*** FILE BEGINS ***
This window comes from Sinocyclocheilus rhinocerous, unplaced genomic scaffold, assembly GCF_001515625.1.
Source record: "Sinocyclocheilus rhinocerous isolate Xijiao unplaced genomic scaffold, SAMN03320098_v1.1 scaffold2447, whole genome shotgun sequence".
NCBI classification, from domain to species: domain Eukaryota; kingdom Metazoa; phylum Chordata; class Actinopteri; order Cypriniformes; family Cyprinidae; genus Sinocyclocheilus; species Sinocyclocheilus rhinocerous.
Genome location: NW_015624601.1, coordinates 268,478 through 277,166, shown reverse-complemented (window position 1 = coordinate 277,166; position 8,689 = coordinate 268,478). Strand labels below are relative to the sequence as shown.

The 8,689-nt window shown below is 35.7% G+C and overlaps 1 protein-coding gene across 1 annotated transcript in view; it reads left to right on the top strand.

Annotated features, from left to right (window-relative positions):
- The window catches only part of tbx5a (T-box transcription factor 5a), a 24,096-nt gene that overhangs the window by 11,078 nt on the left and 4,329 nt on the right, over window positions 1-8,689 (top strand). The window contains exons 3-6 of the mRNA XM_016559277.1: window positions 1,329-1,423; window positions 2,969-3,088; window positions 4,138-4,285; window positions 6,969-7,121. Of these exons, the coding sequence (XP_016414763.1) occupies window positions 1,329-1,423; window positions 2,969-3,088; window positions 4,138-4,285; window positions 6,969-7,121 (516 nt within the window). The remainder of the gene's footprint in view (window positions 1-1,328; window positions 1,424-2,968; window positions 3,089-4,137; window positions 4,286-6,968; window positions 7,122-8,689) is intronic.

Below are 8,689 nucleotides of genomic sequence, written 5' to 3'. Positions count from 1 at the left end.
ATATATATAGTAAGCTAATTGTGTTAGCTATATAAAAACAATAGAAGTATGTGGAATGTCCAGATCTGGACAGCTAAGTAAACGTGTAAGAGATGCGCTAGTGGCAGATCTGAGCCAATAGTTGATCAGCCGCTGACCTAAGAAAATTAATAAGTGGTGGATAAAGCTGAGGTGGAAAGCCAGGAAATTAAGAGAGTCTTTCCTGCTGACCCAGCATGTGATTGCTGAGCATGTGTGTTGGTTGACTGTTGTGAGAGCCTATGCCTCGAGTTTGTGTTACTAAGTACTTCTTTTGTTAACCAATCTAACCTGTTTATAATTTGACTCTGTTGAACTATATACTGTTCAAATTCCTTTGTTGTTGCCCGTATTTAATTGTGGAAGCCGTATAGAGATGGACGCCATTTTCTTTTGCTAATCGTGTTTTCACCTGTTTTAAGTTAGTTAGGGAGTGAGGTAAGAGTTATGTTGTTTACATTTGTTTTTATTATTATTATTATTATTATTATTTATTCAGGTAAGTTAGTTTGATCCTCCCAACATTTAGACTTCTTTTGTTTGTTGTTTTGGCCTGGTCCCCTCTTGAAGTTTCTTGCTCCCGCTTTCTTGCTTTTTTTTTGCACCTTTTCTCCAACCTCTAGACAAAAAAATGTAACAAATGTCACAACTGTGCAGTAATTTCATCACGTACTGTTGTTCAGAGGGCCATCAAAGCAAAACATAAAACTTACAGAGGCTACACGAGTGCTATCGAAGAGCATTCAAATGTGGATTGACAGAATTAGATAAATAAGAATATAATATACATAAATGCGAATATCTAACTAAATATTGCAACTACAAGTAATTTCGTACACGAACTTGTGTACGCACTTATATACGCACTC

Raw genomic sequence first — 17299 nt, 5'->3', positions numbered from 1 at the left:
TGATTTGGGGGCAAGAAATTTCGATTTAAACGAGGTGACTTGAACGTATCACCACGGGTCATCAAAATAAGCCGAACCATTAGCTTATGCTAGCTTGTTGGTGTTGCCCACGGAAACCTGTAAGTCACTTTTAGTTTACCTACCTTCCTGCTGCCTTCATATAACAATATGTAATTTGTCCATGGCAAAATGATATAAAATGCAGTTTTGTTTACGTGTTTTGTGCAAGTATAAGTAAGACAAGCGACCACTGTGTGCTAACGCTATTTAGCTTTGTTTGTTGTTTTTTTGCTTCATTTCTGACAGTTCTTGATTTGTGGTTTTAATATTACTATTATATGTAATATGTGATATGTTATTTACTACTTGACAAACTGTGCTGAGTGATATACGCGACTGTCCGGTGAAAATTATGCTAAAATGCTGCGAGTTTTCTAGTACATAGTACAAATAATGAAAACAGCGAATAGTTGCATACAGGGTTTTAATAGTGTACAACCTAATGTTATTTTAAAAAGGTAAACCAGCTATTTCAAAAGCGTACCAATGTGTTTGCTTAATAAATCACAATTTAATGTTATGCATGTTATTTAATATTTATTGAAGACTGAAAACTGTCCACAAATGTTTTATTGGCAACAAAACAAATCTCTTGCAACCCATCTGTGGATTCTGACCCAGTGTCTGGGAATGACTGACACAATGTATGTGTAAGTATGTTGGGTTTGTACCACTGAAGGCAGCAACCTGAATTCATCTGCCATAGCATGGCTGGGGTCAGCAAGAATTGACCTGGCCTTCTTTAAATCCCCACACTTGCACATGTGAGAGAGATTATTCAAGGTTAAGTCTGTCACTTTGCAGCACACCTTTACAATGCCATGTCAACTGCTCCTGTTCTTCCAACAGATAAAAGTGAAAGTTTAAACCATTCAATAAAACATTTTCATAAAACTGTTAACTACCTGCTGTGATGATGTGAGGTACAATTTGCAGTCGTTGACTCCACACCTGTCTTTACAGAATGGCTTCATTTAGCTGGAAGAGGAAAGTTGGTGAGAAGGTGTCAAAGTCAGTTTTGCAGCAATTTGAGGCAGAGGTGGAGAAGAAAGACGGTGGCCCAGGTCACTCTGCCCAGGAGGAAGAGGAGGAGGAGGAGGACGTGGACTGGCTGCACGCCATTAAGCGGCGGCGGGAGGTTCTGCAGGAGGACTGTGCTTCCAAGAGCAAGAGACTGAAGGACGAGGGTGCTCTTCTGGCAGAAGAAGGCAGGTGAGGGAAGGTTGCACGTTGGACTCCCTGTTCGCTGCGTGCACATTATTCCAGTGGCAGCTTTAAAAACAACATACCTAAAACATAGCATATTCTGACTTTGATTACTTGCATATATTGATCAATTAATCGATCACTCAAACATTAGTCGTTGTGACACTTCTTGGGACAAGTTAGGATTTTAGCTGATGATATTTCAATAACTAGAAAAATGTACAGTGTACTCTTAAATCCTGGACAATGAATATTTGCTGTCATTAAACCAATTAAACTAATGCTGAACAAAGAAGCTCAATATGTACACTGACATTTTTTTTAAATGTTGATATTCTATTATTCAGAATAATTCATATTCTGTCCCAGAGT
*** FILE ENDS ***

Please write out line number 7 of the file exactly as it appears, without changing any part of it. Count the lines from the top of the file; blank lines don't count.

- The window catches only part of tbx5a (T-box transcription factor 5a), a 24,096-nt gene that overhangs the window by 11,078 nt on the left and 4,329 nt on the right, over window positions 1-8,689 (top strand). The window contains exons 3-6 of the mRNA XM_016559277.1: window positions 1,329-1,423; window positions 2,969-3,088; window positions 4,138-4,285; window positions 6,969-7,121. Of these exons, the coding sequence (XP_016414763.1) occupies window positions 1,329-1,423; window positions 2,969-3,088; window positions 4,138-4,285; window positions 6,969-7,121 (516 nt within the window). The remainder of the gene's footprint in view (window positions 1-1,328; window positions 1,424-2,968; window positions 3,089-4,137; window positions 4,286-6,968; window positions 7,122-8,689) is intronic.